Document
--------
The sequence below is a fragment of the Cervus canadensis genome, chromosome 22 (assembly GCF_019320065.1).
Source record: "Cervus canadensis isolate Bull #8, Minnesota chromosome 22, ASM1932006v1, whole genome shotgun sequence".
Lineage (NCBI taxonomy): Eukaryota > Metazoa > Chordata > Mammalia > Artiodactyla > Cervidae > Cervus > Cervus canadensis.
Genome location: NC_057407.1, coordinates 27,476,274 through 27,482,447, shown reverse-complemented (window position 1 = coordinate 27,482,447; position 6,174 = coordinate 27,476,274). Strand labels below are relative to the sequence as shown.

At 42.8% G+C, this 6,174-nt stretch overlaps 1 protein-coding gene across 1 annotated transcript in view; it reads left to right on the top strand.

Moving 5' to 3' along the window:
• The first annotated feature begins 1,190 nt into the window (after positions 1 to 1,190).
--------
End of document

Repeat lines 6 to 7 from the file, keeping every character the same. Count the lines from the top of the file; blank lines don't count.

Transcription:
Moving 5' to 3' along the window:
• The first annotated feature begins 1,190 nt into the window (after positions 1 to 1,190).